An Alaskan legend just reached another milestone yesterday when Dick Griffith, adventurer extraordinaire, turned 90 years old. I was fortunate enough to be included in the celebration and also document the event with photos.
Born in a one-room farmhouse in southwest Colorado, the family moved to a homestead in rural Wyoming when Dick turned 8 years old, one year after he had contracted scarlet fever. Although he survived, a young companion and friend of his did not. Later, at age 16, Dick had a bout with rheumatic fever that left him with a heart murmur. Due to this medical condition, the US military deemed him physically unfit to serve after high school and it seems that Dick has spent the rest of his life proving them wrong. He was one of the first people to raft the Grand Canyon and also explored parts of Glen Canyon prior the construction of the Glen Canyon Dam in 1963, which created Lake Powell and flooded much of the area along with the many Native American dwellings and artifacts. In addition to exploring the American Southwest, Dick also made first-ever voyages down canyons in Mexico and trekked through the Himalayas in Nepal. Perhaps his most significant accomplishment was when Dick decided to cross the arctic coast of North America on skis, from northwest Alaska to Eastern Canada, a feat that took him years to accomplish, completing it in segments. This cold weather travel came with its share of obstacles, including confronting hungry polar bears unarmed and at one point near Anaktuvuk Pass in Alaska’s Brooks Range, he literally froze his a$$ off (you can see the photos and read all about it in his biography, Canyons and Ice, written by New York Times bestselling author and fellow Alaskan, Kaylene Johnson-Sullivan).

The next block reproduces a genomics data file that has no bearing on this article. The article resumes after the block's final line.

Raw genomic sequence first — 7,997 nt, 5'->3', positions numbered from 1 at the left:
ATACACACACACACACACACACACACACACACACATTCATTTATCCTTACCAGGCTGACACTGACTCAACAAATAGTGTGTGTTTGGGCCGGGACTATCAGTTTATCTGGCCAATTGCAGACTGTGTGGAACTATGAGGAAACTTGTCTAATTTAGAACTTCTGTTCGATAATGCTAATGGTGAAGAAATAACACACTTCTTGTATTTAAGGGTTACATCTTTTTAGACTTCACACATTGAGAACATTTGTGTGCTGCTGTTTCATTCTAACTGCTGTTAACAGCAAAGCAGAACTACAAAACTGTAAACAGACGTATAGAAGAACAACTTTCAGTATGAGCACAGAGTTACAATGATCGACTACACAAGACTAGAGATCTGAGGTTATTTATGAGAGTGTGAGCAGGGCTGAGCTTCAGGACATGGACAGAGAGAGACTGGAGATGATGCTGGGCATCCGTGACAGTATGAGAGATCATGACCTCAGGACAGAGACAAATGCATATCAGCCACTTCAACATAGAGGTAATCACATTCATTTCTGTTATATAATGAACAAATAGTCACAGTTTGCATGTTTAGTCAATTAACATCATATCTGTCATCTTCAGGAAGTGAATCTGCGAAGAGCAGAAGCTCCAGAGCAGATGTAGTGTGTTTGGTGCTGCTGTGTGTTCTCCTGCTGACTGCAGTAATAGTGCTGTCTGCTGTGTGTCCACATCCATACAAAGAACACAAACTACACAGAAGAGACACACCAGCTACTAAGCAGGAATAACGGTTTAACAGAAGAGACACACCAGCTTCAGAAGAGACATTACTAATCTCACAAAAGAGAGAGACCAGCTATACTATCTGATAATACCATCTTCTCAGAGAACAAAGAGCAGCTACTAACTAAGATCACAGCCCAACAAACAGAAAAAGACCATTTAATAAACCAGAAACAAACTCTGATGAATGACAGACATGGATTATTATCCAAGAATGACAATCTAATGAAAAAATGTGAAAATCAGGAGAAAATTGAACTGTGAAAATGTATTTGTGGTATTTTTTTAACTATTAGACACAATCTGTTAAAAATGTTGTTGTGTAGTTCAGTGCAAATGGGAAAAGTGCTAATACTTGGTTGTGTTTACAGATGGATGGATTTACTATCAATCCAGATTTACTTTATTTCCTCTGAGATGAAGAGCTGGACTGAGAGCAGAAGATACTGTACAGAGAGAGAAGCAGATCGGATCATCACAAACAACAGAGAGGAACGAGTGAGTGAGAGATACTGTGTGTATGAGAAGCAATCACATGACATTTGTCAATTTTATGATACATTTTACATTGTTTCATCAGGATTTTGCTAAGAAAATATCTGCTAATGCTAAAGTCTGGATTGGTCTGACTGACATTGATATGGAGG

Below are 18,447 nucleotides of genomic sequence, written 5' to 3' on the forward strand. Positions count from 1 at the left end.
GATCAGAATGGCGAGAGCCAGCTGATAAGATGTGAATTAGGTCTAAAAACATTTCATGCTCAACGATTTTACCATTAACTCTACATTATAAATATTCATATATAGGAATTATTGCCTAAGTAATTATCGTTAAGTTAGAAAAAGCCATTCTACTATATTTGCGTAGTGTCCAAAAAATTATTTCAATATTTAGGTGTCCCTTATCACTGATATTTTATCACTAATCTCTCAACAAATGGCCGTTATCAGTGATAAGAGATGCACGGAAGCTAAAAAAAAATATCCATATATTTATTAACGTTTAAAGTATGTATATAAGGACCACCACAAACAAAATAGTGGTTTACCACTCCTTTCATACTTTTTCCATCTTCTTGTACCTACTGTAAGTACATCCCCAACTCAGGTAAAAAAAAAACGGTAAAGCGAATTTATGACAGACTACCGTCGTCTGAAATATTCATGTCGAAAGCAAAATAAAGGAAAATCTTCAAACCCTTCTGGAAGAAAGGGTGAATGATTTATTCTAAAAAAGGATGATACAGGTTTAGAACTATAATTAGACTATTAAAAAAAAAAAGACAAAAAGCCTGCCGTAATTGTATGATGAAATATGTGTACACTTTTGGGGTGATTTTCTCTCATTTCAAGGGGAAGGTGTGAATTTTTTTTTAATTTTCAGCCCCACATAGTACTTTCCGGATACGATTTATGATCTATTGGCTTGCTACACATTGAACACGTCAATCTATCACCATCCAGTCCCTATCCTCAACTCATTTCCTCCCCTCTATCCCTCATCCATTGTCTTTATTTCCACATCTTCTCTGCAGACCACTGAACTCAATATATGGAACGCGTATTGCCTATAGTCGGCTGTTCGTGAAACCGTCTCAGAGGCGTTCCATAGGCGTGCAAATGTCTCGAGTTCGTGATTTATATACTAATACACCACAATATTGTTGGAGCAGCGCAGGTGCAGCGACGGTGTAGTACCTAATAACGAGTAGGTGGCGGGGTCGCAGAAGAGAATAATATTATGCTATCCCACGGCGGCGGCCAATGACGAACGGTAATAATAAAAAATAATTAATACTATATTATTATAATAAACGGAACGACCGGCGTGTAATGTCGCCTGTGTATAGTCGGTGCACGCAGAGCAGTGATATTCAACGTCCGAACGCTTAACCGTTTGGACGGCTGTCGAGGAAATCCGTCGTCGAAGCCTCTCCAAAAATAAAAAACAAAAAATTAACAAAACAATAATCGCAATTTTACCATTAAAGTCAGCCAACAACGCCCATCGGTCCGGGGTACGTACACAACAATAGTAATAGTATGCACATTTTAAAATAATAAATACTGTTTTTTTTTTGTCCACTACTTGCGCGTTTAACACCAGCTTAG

In addition to being the first person to float through turbulent sections in canyon country, he is also credited by many current explorers as being the pioneer of the modern sport of pack rafting. Is spite of his accomplishments, Dick never sought recognition and scoffs at the idea of being referred to as any sort of legend, though it tough to deny that there are few people with his courage and adventurous spirit. Happy 90th birthday to you, sir. I believe it is safe to say that you have disproven any notion that you were not physically fit to serve in the military. For no matter where in the world my own far-flung adventures may take me, I will never hold a candle to you.
You can learn more about Dick Griffith and order a copy of Canyons and Ice here: https://www.facebook.com/canyonsandice/